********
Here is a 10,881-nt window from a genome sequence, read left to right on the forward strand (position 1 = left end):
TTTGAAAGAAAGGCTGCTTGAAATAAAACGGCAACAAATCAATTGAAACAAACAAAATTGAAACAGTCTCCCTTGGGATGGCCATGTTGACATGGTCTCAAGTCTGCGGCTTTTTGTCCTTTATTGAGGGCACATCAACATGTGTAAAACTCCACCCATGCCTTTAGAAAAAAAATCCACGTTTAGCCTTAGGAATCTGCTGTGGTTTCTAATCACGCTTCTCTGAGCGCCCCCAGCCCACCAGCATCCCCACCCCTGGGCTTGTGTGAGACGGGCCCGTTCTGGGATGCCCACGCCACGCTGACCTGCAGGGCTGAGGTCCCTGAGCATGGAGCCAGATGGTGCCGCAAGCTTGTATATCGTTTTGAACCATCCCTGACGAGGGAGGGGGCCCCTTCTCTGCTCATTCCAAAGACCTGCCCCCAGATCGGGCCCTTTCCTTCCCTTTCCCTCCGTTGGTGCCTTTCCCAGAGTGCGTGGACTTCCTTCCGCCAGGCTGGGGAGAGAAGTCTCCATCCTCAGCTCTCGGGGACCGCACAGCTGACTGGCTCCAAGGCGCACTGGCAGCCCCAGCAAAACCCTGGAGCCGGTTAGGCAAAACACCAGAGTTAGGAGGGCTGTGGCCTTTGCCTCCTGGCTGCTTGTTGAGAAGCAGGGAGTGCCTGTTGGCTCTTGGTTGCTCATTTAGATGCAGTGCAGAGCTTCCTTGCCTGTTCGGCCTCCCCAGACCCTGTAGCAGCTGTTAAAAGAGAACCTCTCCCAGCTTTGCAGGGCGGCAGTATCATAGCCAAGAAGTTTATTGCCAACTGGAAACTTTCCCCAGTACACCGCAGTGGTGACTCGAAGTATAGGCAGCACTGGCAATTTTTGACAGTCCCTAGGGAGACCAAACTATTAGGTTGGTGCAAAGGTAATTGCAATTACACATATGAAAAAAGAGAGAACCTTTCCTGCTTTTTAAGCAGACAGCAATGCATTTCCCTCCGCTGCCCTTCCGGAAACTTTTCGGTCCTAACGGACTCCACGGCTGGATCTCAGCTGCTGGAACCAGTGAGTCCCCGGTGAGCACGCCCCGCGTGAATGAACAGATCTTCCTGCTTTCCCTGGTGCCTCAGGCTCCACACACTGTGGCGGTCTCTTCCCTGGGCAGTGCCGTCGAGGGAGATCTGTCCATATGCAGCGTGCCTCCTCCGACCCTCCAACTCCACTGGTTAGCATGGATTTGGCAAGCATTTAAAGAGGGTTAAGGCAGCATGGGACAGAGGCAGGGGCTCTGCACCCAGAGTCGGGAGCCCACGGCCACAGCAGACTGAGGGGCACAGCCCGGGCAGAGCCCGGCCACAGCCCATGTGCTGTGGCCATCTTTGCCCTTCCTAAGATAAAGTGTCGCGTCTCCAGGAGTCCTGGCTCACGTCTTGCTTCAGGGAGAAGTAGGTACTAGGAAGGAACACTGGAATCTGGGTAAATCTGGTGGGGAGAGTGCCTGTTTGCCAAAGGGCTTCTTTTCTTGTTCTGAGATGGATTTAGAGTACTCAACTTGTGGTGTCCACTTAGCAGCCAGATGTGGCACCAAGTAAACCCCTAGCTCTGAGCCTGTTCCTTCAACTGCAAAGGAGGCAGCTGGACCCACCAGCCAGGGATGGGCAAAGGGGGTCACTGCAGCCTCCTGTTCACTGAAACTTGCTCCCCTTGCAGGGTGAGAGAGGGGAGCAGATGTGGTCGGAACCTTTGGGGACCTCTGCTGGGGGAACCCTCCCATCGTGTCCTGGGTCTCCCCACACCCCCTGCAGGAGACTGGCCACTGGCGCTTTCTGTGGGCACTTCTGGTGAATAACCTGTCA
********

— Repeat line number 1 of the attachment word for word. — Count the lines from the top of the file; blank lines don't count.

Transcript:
Here is a 10,881-nt window from a genome sequence, read left to right on the forward strand (position 1 = left end):